French people like to say that the Cannes festival only gives awards to films nobody wants to see. I think they have a point. But it wasn’t always that way and it doesn’t have to keep being that way.

Let me set the stage: a beautiful resort with a beach front lined with palm trees, a red carpet, limousines, stars wearing high fashion gowns, film executives and film producers who go from one meeting to the other, and press from all over the world, cocktail parties, overbooked hotels, and lots of gawkers. For 11 days in May, Cannes is the hotspot of glamor and fame. It used to be that you could talk to the stars on the Croisette (name of the Cannes board walk), but it rarely happens any more. The whole thing is orchestrated and the public is held at bay behind well-guarded barricades—I know, that’s where they parked me. The movies are shown, seen, and critiqued by licensed film critics. You cannot buy a ticket to that movie theater, sorry listeners!

Oct 5th 1946 is the end of the first Cannes festival. They shot some fireworks, they had some cocktail parties, but the first festival de Cannes itself was a messy affair. They had lots of breakdowns, film broke, the power stopped working, they lost film and they mixed up film reels. It was a mess. The American and Russian delegations accused one another of sabotage, and of course it was nothing of the sort, it was just poor organization. That year Hitchcock was presenting his movie Notorious, well, it was interrupted a few times because of technical issues.

At the time the jury was made up of 17 MEN, yes, men only, from the countries where the movies were from. There were 45 movies and 68 shorts presented that year and the Festival was housed in the Casino in Cannes. That year, to spare everyone from hard feelings, they delivered 11 prizes. It was like Kindergarten, everybody wins!!! But the highest honor goes to Roberto Rossellini Roma Citta Aperta, it’s a movie about a young engineer in Rome who tries to escape the Nazis. This movie was made in 1946, one year after the end of WWII, and it was not a blockbuster. Three years later (Sept 1949) the festival is 3 years old and has already moved to a bigger and better place: the Palais des Festivals et des Congrès, a gorgeous convention center right on the water.

The Bay of Cannes, photo Ludovick
The Bay of Cannes, photo Ludovick

Anyway, that year 1949, another Nazi story gets the prize: The Third Man by Carol Reed. I bet if you don’t remember the movie, you remember this tune by Anton Karas. This movie was filmed in the ruins of the city of Vienna, such as it was left at the end of WWII, Orson Wells is in this movie, and it’s about an American who goes to Vienna to find a friend of his and finds out that his friend is at the center of an illicit drug trade (penicillin, not the kind of drug trade we think of today). This movie is probably the first movie to win the Cannes Festival to go on to become a movie standard that lots of people have seen and love.

In April 1953, the Cannes Film Festival has moved to the Spring, which is more pleasant weather-wise (not sure that’s still true today, but let’s not digress on the weather!) the Grand Prix is awarded by author and film-maker Jean Cocteau to another mythical movie: the Wages of Fear by French-Italian film maker by Henri-Georges Clouzot and starring Yves Montand.

1956, 9th Cannes Festival, by now this Festival is a big deal, Picasso and Brigite Bardot are in attendance, for the first time a documentary gets awarded the Grand Prix, a documentary that inspired a lot of love for the oceans in a lot of people, including me: The Silent World by Jacques-Yves Cousteau. I loved that movie and watched it on TV whenever it came on. I also read the book and pretty much memorized the coffee table book inspired by this movie that somebody gave me as a kid. This is the movie that made Cousteau famous world-wide.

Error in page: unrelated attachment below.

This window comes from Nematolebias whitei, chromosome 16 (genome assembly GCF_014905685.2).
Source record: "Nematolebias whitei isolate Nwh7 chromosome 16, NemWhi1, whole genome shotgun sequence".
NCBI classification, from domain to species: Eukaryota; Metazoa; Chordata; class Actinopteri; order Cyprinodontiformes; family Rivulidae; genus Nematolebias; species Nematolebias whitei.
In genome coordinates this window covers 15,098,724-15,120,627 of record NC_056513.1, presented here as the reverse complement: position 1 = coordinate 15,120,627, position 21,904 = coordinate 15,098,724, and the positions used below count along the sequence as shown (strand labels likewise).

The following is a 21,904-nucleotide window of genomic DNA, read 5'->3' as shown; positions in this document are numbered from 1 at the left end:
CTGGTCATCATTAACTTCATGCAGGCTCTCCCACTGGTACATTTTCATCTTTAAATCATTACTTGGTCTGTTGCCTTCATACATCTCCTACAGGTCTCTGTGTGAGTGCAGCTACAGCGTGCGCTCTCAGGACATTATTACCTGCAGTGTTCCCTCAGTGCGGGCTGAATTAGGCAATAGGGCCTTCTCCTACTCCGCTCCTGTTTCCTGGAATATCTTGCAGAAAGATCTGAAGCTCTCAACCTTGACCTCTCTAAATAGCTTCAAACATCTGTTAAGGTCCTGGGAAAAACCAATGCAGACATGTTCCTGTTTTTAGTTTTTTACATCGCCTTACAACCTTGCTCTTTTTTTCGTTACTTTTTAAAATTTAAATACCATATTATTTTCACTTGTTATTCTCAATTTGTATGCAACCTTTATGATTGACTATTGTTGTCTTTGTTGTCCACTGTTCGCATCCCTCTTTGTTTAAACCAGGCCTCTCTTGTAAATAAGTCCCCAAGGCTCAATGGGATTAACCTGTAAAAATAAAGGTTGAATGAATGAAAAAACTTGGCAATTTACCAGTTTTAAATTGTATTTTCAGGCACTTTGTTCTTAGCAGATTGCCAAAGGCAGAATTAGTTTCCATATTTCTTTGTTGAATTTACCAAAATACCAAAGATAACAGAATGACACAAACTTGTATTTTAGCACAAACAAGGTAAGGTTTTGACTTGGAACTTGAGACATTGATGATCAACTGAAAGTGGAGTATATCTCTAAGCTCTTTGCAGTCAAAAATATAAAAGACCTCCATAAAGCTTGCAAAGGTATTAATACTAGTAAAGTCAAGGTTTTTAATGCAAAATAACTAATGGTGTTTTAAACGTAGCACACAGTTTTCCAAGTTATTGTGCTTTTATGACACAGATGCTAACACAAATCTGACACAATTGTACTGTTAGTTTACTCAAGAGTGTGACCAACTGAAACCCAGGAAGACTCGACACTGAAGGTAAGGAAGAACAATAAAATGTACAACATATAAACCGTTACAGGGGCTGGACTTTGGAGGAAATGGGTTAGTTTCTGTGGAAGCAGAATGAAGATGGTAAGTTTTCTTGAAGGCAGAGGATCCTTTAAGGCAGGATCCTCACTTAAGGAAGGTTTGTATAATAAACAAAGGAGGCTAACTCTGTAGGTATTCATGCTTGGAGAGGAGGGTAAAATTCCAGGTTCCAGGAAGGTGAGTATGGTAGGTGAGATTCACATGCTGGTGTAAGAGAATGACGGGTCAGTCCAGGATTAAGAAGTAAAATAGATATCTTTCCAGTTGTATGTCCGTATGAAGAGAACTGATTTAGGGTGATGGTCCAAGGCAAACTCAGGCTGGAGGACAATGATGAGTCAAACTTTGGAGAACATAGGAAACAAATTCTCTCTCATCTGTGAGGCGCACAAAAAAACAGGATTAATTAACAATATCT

In 1963,  a movie called The Leopard wins, a movie by Visconti starring Burt Lancaster, Alain Delon and Claudia Cardinale who even posed on the beach at Cannes with a real leopard, which drew a lot of attention! It’s a historical saga about Garibaldi and the unification of Italy. This was one of the first high budget movie, and it’s a really long movie, 3 hours and 50 minutes, not my thing, but it was a popular movie.

In 1964 Catherine Deneuve appears on the scene, she’s only 20, and the movie is Les Parapluies de Cherbourg (the Umbrellas of Cherbourg) and this one is strange because it is a singing movie, much like an opera, where even regular dialogue is sung. The music was by the wonderful Michel Legrand, I’m sure you’ve heard some of it. It’s a love story, of course, the young couple has to face many obstacles, including the war in Algeria where they young man has just been called to serve. Again, there was some nice attention-getting going on, when people showed up for the movie they were all given an umbrella, and as the exited the theater, firemen sprayed water on them, so they all opened their umbrellas! This movie was an enormous success in France.

1970, in the middle of the Vietnam war, the anti-war movie by Robert Altman, M*A*S*H* wins the Grand Prix. This movie is not appreciated by everybody, Kurt Douglas says he hated it and leaves during the deliberations and the vote. As much as I loved MASH the TV series, I must admit the movie didn’t do much for me either.

1976, a movie by a young Martin Scorsese, Taxi Driver wins the prize. Robert DeNiro is the driver. Jodie Foster is only 13 and appears in this movie. Spectators are shocked by the violent ending of the movie, and so is the person delivering the Grand Prix, Tennessee Williams.

Cannes Bay photo Tim Gage
Photo Tim Gage

 

2 thoughts on “The Cannes Film Festival, Episode 110”

  1. Thank you, thank you! I have always wanted to know what a particular songs was that sometimes runs through my head. It was the theme you played from “Les Parapluies de Cherbourg” which won Cannes in 1964. I have now downloaded this song, and am currently downloading the entire movie. I think I will watch it during my trip next week to Normandy—where, ironically enough, I will return to Paris via train from Cherbourg.
    Merci beaucoup!